Predictable Outputs

There are a handful of model parameters that impact how predictable the model's generated output will be. These include the 'temperature', 'top-p', and 'top-k' parameters.

Temperature

Sampling from generation models incorporates randomness, so the same prompt may yield different outputs each time you hit "generate". Temperature is a number used to tune the degree of randomness.

How to pick temperature when sampling

A lower temperature means less randomness; a temperature of 0 will always yield the same output. Lower temperatures (less than 1) are more appropriate when performing tasks that have a "correct" answer, like question answering or summarization. If the model starts repeating itself this is a sign that the temperature may be too low.

High temperature means more randomness and less grounding. This can help the model give more creative outputs, but if you're using retrieval augmented generation, it can also mean that it doesn't correctly use the context you provide. If the model starts going off topic, giving nonsensical outputs, or failing to ground properly, this is a sign that the temperature is too high.

Adjusting the temperature setting

Adjusting the temperature setting

Temperature can be tuned for different problems, but most people will find that a temperature of 1 is a good starting point.

As sequences get longer, the model naturally becomes more confident in its predictions, so you can raise the temperature much higher for long prompts without going off topic. In contrast, using high temperatures on short prompts can lead to outputs being very unstable.

Top-p and Top-k

The method you use to pick output tokens is an important part of successfully generating text with language models. There are several methods (also called decoding strategies) for picking the output token, with two of the leading ones being top-k sampling and top-p sampling.

Let’s look at the example where the input to the model is the prompt The name of that country is the:

Example output of a generation language model.

Example output of a generation language model.

The output token in this case, United, was picked in the last step of processing -- after the language model has processed the input and calculated a likelihood score for every token in its vocabulary. This score indicates the likelihood that it will be the next token in the sentence (based on all the text the model was trained on).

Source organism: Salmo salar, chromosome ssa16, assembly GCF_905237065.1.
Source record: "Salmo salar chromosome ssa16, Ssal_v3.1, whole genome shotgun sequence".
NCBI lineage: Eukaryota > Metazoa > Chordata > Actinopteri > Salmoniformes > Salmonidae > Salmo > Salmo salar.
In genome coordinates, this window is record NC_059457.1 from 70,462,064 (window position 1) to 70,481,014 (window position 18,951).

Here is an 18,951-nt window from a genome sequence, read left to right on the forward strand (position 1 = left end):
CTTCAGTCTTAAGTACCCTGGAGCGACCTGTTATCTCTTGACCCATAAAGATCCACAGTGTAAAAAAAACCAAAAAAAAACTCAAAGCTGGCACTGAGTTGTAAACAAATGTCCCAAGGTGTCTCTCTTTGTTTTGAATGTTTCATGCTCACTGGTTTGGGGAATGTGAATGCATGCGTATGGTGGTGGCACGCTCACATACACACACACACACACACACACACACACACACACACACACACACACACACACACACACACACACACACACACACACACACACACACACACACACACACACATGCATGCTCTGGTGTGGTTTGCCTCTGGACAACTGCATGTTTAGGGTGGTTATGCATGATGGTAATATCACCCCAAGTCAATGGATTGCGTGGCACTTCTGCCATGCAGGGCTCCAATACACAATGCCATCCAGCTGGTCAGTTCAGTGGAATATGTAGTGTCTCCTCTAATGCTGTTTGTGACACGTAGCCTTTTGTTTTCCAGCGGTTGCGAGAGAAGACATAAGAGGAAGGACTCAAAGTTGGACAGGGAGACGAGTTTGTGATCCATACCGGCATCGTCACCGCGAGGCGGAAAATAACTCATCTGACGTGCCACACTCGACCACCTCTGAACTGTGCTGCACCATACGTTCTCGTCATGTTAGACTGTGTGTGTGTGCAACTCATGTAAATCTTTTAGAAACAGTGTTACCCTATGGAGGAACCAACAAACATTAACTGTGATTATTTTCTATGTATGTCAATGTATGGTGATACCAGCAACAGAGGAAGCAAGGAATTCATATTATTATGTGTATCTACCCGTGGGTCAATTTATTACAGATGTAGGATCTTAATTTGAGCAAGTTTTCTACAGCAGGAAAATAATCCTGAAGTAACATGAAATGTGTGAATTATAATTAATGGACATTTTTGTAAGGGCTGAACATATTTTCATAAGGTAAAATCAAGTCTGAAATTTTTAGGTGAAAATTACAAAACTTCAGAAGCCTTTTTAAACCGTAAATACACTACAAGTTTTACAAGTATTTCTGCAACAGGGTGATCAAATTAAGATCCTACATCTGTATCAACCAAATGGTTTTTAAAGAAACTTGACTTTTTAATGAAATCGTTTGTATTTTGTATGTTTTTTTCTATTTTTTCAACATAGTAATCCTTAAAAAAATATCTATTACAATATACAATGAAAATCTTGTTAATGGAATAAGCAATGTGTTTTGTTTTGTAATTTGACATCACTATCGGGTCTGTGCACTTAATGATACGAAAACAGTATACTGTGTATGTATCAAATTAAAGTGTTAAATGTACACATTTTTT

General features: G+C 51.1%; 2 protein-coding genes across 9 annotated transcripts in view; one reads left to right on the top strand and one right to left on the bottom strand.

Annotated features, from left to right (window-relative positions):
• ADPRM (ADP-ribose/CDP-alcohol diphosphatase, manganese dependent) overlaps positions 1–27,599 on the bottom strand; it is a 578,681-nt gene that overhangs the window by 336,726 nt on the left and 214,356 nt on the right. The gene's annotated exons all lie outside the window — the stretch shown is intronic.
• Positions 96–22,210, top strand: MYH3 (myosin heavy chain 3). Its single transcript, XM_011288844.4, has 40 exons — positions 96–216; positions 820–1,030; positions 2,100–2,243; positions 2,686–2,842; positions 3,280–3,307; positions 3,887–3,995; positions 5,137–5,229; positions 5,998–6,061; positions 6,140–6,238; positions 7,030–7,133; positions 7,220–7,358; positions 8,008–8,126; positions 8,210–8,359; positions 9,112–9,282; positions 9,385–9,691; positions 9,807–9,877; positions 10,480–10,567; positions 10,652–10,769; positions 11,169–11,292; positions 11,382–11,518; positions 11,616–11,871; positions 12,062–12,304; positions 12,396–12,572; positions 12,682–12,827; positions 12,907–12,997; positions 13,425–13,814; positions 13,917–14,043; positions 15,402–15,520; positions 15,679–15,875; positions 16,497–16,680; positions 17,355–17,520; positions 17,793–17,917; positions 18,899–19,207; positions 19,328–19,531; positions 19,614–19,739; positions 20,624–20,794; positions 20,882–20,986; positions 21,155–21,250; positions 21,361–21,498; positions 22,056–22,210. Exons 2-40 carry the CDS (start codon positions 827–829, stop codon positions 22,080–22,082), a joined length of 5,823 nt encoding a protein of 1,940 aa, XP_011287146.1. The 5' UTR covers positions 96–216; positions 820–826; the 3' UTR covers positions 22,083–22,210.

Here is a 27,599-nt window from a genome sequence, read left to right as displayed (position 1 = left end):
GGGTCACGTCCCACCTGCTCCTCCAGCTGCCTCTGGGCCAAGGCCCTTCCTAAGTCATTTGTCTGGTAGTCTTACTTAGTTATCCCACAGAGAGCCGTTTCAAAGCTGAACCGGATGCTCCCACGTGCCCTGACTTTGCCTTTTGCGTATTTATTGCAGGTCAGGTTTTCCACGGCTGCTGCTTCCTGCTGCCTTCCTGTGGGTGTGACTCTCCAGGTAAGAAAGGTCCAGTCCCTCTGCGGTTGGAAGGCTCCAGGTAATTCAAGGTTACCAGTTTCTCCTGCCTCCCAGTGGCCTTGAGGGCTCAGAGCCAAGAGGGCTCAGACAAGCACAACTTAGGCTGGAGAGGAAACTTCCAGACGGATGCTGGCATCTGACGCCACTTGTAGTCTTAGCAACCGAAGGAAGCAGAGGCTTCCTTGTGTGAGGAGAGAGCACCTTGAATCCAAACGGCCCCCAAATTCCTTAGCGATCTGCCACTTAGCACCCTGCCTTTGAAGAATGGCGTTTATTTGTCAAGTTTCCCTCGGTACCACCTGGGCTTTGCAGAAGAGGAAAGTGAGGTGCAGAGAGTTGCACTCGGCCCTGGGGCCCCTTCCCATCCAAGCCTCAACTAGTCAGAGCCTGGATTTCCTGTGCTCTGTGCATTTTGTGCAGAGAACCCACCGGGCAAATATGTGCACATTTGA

The model calculates a likelihood for each token in its vocabulary. The decoding strategy then picks one as the output.

The model calculates a likelihood for each token in its vocabulary. The decoding strategy then picks one as the output.

1. Pick the top token: greedy decoding

You can see in this example that we picked the token with the highest likelihood, United.

Always picking the highest scoring token is called "Greedy Decoding". It's useful but has some drawbacks.

Always picking the highest scoring token is called "Greedy Decoding". It's useful but has some drawbacks.

Greedy decoding is a reasonable strategy, but has some drawbacks; outputs can get stuck in repetitive loops, for example. Think of the suggestions in your smartphone's auto-suggest. When you continually pick the highest suggested word, it may devolve into repeated sentences.

2. Pick from amongst the top tokens: top-k

Another commonly-used strategy is to sample from a shortlist of the top 3 tokens. This approach allows the other high-scoring tokens a chance of being picked. The randomness introduced by this sampling helps the quality of generation in a lot of scenarios.

Picking the top 3 tokens

Adding some randomness helps make output text more natural. In top-3 decoding, we first shortlist three tokens then sample one of them by considering their likelihood scores.

More broadly, choosing the top three tokens means setting the top-k parameter to 3. Changing the top-k parameter sets the size of the shortlist the model samples from as it outputs each token. Setting top-k to 1 gives us greedy decoding.

Adjusting to the top-k setting.

Adjusting to the top-k setting.

3. Pick from amongst the top tokens whose probabilities add up to 15%: top-p

The difficulty of selecting the best top-k value opens the door for a popular decoding strategy that dynamically sets the size of the shortlist of tokens. This method, called Nucleus Sampling, creates the shortlist by selecting the top tokens whose sum of likelihoods does not exceed a certain value. A toy example with a top-p value of 0.15 could look like this:

In top-p, the size of the shortlist is dynamically selected based on the sum of likelihood scores reaching some threshold.

In top-p, the size of the shortlist is dynamically selected based on the sum of likelihood scores reaching some threshold.

Top-p is usually set to a high value (like 0.75) with the purpose of limiting the long tail of low-probability tokens that may be sampled. We can use both top-k and top-p together. If both k and p are enabled, p acts after k.